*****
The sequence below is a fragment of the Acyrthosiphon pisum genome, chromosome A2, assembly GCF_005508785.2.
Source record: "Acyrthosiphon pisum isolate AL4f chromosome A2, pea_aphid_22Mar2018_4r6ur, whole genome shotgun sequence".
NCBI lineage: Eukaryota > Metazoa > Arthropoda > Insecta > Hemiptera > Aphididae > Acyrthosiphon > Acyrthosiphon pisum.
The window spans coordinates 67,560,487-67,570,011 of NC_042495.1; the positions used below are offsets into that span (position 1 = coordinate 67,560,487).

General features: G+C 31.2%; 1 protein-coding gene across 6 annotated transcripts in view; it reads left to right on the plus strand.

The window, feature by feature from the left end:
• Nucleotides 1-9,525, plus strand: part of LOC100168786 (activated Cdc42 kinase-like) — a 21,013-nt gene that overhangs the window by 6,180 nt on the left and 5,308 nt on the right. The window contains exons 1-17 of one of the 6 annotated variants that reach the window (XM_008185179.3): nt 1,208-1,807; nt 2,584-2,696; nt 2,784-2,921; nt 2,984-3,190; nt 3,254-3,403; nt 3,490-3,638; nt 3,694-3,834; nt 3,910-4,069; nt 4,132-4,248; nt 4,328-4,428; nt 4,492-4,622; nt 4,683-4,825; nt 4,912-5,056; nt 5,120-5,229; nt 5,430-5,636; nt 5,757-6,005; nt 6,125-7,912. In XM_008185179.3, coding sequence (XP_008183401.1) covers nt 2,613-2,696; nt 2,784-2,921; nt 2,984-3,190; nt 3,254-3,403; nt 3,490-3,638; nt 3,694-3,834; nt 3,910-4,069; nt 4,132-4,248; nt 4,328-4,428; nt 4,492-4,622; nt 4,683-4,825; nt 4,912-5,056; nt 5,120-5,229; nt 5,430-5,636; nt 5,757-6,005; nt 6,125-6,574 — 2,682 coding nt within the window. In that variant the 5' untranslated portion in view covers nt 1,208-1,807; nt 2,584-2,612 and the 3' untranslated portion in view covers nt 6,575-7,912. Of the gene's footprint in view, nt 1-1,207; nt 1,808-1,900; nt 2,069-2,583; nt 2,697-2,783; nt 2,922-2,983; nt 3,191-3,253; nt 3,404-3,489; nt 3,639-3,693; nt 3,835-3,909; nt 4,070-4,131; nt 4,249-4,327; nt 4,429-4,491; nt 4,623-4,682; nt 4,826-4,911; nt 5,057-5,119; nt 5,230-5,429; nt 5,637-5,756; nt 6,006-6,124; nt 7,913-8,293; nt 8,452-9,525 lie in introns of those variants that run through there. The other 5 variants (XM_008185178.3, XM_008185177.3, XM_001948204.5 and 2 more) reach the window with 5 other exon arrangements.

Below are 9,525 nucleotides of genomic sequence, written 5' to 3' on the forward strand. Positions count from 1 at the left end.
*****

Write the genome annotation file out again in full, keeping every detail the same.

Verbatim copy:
The sequence below is a fragment of the Acyrthosiphon pisum genome, chromosome A2, assembly GCF_005508785.2.
Source record: "Acyrthosiphon pisum isolate AL4f chromosome A2, pea_aphid_22Mar2018_4r6ur, whole genome shotgun sequence".
NCBI lineage: Eukaryota > Metazoa > Arthropoda > Insecta > Hemiptera > Aphididae > Acyrthosiphon > Acyrthosiphon pisum.
The window spans coordinates 67,560,487-67,570,011 of NC_042495.1; the positions used below are offsets into that span (position 1 = coordinate 67,560,487).

General features: G+C 31.2%; 1 protein-coding gene across 6 annotated transcripts in view; it reads left to right on the plus strand.

The window, feature by feature from the left end:
• Nucleotides 1-9,525, plus strand: part of LOC100168786 (activated Cdc42 kinase-like) — a 21,013-nt gene that overhangs the window by 6,180 nt on the left and 5,308 nt on the right. The window contains exons 1-17 of one of the 6 annotated variants that reach the window (XM_008185179.3): nt 1,208-1,807; nt 2,584-2,696; nt 2,784-2,921; nt 2,984-3,190; nt 3,254-3,403; nt 3,490-3,638; nt 3,694-3,834; nt 3,910-4,069; nt 4,132-4,248; nt 4,328-4,428; nt 4,492-4,622; nt 4,683-4,825; nt 4,912-5,056; nt 5,120-5,229; nt 5,430-5,636; nt 5,757-6,005; nt 6,125-7,912. In XM_008185179.3, coding sequence (XP_008183401.1) covers nt 2,613-2,696; nt 2,784-2,921; nt 2,984-3,190; nt 3,254-3,403; nt 3,490-3,638; nt 3,694-3,834; nt 3,910-4,069; nt 4,132-4,248; nt 4,328-4,428; nt 4,492-4,622; nt 4,683-4,825; nt 4,912-5,056; nt 5,120-5,229; nt 5,430-5,636; nt 5,757-6,005; nt 6,125-6,574 — 2,682 coding nt within the window. In that variant the 5' untranslated portion in view covers nt 1,208-1,807; nt 2,584-2,612 and the 3' untranslated portion in view covers nt 6,575-7,912. Of the gene's footprint in view, nt 1-1,207; nt 1,808-1,900; nt 2,069-2,583; nt 2,697-2,783; nt 2,922-2,983; nt 3,191-3,253; nt 3,404-3,489; nt 3,639-3,693; nt 3,835-3,909; nt 4,070-4,131; nt 4,249-4,327; nt 4,429-4,491; nt 4,623-4,682; nt 4,826-4,911; nt 5,057-5,119; nt 5,230-5,429; nt 5,637-5,756; nt 6,006-6,124; nt 7,913-8,293; nt 8,452-9,525 lie in introns of those variants that run through there. The other 5 variants (XM_008185178.3, XM_008185177.3, XM_001948204.5 and 2 more) reach the window with 5 other exon arrangements.

Below are 9,525 nucleotides of genomic sequence, written 5' to 3' on the forward strand. Positions count from 1 at the left end.